Blocking populists will serve only to strengthen them.
Italian President Sergio Mattarella might think he has taken a principled stand in vetoing euroskeptic Paolo Savona as finance minister, effectively disallowing a government led by the Five Star Movement and the League. But in rejecting the choice of a popularly elected coalition, he may well have set in motion a financial crisis from which it will be hard to pull back, and which could imperil the entire European project.
Mattarella’s disregard of recent political history displays an astonishing wooden-headedness. In October 2011, German chancellor Angela Merkel made a phone call to then Italian president Giorgio Napolitano, soon after which Napolitano grabbed an opportunity to replace Silvio Berlusconi with the unelected, Brussels-friendly technocrat Mario Monti. Although Merkel and Napolitano denied they had plotted to ease Berlusconi out, that’s the impression that prevailed. The Economist unabashedly applauded Merkel for helping “get rid of clowns like Italy’s Silvio Berlusconi.” Many Italians fumed, believing that Germany had violated their national sovereignty.
It’s thus not surprising that the euro-skeptic Five Star Movement gained popular support. In the February 2013 election, Five Star emerged with more than a quarter of the vote, politically humiliating Monti and making it the largest single party in the parliament. While the center-left Democratic Party held onto power (under three different prime ministers), anti-European sentiment in Italy grew. In the March 2018 election, Five Star and the League, another euro-skeptic party, won the voters’ favor and together achieved an absolute majority.
The simple truth is that traditional mainstream parties — the center-right parties led by Berlusconi and the center-left Democratic Party — have failed to deliver for too long. The average Italian is poorer today than when Italy joined the euro area in 1999. The pain has been borne disproportionately by young Italians, large numbers of whom are either unemployed or are so discouraged that they have chosen to not even register as unemployed. Mattarella and like-minded European observers view the Five Star and the League’s euroskepticism with horror. But Italians have made it clear that they want change.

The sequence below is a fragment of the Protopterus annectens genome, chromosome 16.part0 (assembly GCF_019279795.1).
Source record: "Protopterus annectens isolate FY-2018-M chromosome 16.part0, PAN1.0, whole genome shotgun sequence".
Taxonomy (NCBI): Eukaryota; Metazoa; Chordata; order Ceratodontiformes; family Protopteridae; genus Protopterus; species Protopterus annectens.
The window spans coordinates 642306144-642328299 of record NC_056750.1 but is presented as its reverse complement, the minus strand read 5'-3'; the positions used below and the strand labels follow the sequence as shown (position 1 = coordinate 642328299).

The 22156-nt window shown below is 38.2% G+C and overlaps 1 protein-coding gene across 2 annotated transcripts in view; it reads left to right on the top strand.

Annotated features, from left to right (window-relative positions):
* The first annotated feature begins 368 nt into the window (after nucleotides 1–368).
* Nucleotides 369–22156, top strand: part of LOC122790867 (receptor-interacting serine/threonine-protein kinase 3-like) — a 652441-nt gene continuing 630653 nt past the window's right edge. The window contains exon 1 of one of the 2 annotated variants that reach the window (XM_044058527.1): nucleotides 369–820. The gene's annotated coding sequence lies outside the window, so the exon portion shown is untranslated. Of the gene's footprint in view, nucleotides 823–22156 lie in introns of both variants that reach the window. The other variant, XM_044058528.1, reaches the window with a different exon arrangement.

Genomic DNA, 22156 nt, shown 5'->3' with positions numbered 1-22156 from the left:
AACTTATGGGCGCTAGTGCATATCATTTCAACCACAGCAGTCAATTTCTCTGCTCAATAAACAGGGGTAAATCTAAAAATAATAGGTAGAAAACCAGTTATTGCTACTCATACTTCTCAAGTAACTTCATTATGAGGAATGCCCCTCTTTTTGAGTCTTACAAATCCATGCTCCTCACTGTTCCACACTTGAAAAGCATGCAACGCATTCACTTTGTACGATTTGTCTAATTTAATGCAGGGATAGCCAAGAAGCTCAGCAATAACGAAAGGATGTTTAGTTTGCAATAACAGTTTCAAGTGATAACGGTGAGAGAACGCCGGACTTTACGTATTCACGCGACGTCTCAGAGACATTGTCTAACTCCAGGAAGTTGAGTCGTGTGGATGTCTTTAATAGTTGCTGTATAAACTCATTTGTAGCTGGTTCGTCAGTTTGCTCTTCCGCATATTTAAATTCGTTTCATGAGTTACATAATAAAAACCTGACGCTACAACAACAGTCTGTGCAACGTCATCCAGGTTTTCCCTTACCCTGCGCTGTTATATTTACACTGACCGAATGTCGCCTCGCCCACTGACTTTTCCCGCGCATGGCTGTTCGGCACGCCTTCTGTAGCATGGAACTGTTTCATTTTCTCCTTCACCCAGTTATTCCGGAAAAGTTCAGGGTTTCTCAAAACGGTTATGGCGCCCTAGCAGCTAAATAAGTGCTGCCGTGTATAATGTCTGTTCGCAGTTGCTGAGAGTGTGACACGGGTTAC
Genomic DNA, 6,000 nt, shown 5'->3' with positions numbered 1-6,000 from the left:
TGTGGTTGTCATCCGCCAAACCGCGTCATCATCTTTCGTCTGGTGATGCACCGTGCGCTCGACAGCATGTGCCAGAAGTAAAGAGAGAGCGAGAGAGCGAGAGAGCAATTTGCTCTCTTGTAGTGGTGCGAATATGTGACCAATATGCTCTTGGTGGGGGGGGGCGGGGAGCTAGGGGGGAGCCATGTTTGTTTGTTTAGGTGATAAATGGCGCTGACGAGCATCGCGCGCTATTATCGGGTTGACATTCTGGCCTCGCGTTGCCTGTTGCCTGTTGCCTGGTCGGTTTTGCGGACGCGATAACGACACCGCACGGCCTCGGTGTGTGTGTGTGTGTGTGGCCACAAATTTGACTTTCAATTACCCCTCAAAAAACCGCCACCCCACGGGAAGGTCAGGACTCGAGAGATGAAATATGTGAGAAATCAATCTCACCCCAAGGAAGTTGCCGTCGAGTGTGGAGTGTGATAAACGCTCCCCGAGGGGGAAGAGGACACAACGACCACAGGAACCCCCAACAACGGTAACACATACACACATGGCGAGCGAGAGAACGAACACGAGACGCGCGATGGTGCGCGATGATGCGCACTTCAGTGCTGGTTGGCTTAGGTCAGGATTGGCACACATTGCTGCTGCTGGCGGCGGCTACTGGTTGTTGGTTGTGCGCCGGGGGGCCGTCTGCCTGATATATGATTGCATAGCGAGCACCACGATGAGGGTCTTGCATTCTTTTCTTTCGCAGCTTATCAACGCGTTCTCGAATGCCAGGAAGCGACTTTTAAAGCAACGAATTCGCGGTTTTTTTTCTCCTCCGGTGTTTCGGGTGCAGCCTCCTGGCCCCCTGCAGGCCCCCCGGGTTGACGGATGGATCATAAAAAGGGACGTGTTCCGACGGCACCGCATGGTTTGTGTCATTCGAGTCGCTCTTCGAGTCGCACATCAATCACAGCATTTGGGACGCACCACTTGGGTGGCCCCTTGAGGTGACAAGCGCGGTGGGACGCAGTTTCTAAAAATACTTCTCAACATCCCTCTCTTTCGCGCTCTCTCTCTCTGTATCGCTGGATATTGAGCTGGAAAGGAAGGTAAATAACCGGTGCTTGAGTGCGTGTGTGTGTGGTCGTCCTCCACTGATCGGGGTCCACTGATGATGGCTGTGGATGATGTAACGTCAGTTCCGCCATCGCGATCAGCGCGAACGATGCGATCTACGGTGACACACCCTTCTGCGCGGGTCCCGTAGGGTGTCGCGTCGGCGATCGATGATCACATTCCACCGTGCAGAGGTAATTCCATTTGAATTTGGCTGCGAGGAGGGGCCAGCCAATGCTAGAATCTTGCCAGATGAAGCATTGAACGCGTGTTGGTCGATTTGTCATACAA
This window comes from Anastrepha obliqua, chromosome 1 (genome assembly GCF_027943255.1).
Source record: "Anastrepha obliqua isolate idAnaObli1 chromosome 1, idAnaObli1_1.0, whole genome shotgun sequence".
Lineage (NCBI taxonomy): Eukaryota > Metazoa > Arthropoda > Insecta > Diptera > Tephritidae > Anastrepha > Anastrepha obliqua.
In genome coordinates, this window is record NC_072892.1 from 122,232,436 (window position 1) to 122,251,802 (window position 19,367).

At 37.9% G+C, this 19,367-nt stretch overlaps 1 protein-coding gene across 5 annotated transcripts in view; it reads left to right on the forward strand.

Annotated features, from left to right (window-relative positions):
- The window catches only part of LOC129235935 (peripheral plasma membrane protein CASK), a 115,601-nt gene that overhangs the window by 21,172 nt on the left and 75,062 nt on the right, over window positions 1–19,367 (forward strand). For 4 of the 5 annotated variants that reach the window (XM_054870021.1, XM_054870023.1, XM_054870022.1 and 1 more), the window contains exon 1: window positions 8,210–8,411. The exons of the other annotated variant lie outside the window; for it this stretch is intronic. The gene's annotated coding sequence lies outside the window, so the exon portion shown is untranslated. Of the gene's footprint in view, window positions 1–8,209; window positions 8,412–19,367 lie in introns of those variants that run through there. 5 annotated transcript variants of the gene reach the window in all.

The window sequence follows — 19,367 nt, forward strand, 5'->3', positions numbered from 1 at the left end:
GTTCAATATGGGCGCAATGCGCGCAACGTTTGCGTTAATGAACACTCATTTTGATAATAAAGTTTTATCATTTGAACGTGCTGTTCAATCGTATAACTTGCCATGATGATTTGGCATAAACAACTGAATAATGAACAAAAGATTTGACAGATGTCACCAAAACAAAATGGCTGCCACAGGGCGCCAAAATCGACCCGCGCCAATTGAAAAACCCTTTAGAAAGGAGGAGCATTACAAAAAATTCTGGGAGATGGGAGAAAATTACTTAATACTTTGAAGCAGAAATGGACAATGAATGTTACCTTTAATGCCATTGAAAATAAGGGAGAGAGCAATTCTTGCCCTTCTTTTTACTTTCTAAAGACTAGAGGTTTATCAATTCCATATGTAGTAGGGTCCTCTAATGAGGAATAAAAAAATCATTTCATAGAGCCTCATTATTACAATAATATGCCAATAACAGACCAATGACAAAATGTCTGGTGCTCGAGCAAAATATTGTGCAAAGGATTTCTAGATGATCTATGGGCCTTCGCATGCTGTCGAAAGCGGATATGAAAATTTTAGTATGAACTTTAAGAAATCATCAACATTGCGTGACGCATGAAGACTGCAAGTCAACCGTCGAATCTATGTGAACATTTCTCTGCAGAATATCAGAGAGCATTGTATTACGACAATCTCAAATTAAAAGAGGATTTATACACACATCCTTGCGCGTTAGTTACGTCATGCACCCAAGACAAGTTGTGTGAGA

No doubt, Savona was an abrasive choice: His proposed “Plan B” in case of euro exit might have been alarmist, and therefore could have done Italy damage. But amid its over-the-top rhetoric, the Five Star-League coalition makes some sensible proposals: The European Central Bank should give greater consideration to unemployment in making monetary policy decisions (as the U.S. Federal Reserve does) ; fiscal rules should allow greater latitude towards investment expenditure. Instead of giving the euroskeptics an opportunity to deal with the complexities of governing — and to recognize the futility of some of their proposals — Mattarella is attempting yet another technocratic government.
History’s warning is clear. Five Star and League will retain electoral clout and may even return strengthened. In the meantime, the gathering political and financial crises could have far-reaching consequences. Mattarella’s folly could not have come at a worse moment. The global economic sweet spot in the second half of 2017 is receding, and the Italian economy is still struggling to rev up. In the last few months, global trade growth has slowed, and Europe’s economic momentum has faded.
The economic arithmetic for Italy is sobering. Even with the ECB, in effect, buying nearly every new bond issued by the government, the yield on those bonds hovered around 1.8 percent in April. Now, they’re nearing 3 percent. With annual inflation running at only 0.6 percent, that amounts to a real (inflation-adjusted) interest rate of more than 2 percent. Italy cannot afford such a high rate: Its pace of productivity growth is near zero, and its long-term economic growth potential is well below 1 percent.
The Mattarella-induced crisis could feed on itself: Real interest rates could rise further, even as the nominal interest rates charged to businesses and consumers increase and a slowing economy dampens inflation. Such high rates would choke the economy. The government’s debt burden, stubbornly stuck at more than 130 percent of gross domestic product, would become harder to repay as tax receipts decline. Italian banks, already laboring under the burden of non-performing loans, would face a new round of delinquencies.
The ECB is between a rock and a hard place. If it steps up and extends its bond-buying program, it will soon reach the self-imposed limit of one-third of all Italian government bonds. German and other “northern” euro area countries will rightly worry about who would bear the costs if the Italian government were to eventually default on that large stock of ECB-held bonds. If, under northern pressure, the ECB winds down its bond-buying, Italian real interest rates will rise even more rapidly, heightening the probability of an Italian recession.
Mattarella and his advisers are trapped in a European groupthink, which denies Italian citizens a voice in running their own country and rules out sensible compromises. In trying to preserve European orthodoxy, they may unleash destructive forces that they can’t control.